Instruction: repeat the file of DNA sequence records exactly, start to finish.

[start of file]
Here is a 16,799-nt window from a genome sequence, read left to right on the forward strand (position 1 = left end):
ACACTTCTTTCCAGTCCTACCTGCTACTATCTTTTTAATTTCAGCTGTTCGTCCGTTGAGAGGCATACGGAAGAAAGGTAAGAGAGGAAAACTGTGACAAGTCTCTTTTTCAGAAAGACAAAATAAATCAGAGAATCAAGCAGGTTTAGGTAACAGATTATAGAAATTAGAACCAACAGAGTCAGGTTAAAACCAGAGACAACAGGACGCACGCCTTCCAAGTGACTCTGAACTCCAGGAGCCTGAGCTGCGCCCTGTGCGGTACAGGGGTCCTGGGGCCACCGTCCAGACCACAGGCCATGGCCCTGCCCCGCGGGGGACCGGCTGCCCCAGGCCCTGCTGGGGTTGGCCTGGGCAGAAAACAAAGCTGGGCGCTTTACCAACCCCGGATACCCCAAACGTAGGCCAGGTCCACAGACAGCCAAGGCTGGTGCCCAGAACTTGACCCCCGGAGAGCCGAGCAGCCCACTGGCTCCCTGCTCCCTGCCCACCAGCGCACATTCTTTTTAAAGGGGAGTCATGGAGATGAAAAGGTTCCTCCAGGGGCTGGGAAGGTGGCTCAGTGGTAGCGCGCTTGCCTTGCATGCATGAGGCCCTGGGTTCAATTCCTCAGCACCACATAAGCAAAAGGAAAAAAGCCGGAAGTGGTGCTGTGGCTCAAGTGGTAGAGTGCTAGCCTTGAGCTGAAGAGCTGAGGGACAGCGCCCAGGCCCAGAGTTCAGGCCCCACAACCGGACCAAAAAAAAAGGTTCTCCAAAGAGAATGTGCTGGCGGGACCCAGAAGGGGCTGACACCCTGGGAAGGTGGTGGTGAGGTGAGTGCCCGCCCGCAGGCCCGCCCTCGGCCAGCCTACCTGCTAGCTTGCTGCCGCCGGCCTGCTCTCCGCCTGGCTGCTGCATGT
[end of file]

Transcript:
Here is a 16,799-nt window from a genome sequence, read left to right on the forward strand (position 1 = left end):
ACACTTCTTTCCAGTCCTACCTGCTACTATCTTTTTAATTTCAGCTGTTCGTCCGTTGAGAGGCATACGGAAGAAAGGTAAGAGAGGAAAACTGTGACAAGTCTCTTTTTCAGAAAGACAAAATAAATCAGAGAATCAAGCAGGTTTAGGTAACAGATTATAGAAATTAGAACCAACAGAGTCAGGTTAAAACCAGAGACAACAGGACGCACGCCTTCCAAGTGACTCTGAACTCCAGGAGCCTGAGCTGCGCCCTGTGCGGTACAGGGGTCCTGGGGCCACCGTCCAGACCACAGGCCATGGCCCTGCCCCGCGGGGGACCGGCTGCCCCAGGCCCTGCTGGGGTTGGCCTGGGCAGAAAACAAAGCTGGGCGCTTTACCAACCCCGGATACCCCAAACGTAGGCCAGGTCCACAGACAGCCAAGGCTGGTGCCCAGAACTTGACCCCCGGAGAGCCGAGCAGCCCACTGGCTCCCTGCTCCCTGCCCACCAGCGCACATTCTTTTTAAAGGGGAGTCATGGAGATGAAAAGGTTCCTCCAGGGGCTGGGAAGGTGGCTCAGTGGTAGCGCGCTTGCCTTGCATGCATGAGGCCCTGGGTTCAATTCCTCAGCACCACATAAGCAAAAGGAAAAAAGCCGGAAGTGGTGCTGTGGCTCAAGTGGTAGAGTGCTAGCCTTGAGCTGAAGAGCTGAGGGACAGCGCCCAGGCCCAGAGTTCAGGCCCCACAACCGGACCAAAAAAAAAGGTTCTCCAAAGAGAATGTGCTGGCGGGACCCAGAAGGGGCTGACACCCTGGGAAGGTGGTGGTGAGGTGAGTGCCCGCCCGCAGGCCCGCCCTCGGCCAGCCTACCTGCTAGCTTGCTGCCGCCGGCCTGCTCTCCGCCTGGCTGCTGCATGT